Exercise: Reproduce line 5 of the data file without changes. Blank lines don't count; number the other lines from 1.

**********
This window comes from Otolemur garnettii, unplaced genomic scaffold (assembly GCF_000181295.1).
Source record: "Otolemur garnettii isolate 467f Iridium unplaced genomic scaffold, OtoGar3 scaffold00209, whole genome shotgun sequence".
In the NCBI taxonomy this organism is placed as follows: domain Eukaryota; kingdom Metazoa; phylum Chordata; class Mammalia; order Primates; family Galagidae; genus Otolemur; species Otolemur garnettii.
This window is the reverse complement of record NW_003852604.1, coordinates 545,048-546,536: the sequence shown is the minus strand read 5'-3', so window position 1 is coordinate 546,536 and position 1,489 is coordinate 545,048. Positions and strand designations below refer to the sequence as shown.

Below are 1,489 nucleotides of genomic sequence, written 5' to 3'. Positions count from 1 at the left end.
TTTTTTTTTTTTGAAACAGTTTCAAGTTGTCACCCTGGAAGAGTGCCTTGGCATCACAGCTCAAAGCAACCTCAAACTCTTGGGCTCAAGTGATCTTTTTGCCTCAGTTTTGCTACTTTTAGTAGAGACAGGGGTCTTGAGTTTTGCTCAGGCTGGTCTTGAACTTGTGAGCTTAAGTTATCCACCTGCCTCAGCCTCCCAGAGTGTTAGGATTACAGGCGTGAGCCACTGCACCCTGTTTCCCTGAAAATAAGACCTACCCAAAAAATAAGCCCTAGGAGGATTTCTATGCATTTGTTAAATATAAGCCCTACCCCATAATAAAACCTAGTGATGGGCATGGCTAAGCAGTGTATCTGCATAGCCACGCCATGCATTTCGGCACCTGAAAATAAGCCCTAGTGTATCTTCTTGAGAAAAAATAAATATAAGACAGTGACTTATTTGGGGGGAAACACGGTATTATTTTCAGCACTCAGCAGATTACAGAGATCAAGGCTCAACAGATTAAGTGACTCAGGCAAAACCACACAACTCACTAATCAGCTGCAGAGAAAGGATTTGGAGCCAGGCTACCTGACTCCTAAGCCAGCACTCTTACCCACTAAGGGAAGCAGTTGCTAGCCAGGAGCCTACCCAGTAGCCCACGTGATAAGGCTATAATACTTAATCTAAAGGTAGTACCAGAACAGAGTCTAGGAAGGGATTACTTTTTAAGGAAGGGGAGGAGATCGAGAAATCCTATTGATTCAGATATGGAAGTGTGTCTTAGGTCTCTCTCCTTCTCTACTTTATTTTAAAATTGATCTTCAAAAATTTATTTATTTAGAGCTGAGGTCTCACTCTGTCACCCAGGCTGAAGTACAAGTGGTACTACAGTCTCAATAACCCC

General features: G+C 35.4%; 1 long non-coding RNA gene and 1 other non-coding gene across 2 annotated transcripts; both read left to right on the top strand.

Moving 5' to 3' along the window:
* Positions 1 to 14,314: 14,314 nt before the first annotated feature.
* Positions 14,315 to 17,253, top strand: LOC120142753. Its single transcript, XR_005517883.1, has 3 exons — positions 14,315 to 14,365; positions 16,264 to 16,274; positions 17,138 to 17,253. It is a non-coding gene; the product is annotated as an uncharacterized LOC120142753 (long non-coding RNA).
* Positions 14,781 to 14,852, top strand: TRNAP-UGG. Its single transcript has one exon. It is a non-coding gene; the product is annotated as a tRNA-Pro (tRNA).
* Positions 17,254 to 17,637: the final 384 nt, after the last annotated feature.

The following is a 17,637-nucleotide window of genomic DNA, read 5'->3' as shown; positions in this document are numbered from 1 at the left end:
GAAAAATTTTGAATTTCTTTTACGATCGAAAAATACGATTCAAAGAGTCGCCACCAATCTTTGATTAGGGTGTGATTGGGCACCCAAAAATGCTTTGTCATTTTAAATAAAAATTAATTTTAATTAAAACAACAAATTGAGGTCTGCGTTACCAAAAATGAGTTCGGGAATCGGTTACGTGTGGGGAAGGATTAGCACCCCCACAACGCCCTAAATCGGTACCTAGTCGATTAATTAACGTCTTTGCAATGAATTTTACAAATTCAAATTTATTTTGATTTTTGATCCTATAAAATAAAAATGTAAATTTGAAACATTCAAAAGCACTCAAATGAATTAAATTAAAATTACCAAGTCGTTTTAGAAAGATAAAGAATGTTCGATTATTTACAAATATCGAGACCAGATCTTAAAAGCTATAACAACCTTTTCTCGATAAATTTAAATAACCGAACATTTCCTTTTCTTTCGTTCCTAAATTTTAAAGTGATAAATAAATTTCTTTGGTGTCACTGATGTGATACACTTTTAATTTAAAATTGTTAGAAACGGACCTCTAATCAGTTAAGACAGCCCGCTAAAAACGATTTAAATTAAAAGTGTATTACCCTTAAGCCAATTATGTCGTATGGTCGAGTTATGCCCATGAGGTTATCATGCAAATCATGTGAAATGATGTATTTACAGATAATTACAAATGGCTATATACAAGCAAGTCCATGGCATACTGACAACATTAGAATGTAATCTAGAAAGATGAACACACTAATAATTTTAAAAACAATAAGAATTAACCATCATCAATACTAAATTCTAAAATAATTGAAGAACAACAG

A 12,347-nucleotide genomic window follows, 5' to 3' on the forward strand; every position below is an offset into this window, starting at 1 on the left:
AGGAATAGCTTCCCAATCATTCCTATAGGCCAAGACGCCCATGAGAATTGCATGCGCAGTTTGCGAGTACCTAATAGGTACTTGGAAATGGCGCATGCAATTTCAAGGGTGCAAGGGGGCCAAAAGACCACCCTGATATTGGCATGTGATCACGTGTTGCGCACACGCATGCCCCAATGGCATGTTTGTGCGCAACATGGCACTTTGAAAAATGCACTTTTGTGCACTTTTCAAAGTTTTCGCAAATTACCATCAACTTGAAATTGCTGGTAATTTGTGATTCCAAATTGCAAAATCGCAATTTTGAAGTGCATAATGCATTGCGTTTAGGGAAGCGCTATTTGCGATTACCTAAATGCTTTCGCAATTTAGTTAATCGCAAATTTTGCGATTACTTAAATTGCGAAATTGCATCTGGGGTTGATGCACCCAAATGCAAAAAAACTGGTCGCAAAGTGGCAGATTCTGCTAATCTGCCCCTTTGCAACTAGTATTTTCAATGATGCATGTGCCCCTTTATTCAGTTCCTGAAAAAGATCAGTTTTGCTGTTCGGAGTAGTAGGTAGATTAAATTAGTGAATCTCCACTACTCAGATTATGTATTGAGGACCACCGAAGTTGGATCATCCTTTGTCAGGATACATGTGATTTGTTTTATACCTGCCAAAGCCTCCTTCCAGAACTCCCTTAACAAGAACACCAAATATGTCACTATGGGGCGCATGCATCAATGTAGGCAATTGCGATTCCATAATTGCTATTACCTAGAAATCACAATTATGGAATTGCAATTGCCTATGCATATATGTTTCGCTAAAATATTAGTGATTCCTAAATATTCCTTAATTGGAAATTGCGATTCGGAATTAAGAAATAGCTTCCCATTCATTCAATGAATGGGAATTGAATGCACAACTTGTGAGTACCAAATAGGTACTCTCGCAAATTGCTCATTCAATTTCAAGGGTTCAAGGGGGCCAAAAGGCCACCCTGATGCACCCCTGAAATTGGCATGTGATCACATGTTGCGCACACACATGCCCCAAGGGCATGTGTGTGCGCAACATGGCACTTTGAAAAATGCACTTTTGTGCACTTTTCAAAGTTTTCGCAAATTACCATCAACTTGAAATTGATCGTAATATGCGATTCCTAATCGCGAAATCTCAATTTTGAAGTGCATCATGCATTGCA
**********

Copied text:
Below are 1,489 nucleotides of genomic sequence, written 5' to 3'. Positions count from 1 at the left end.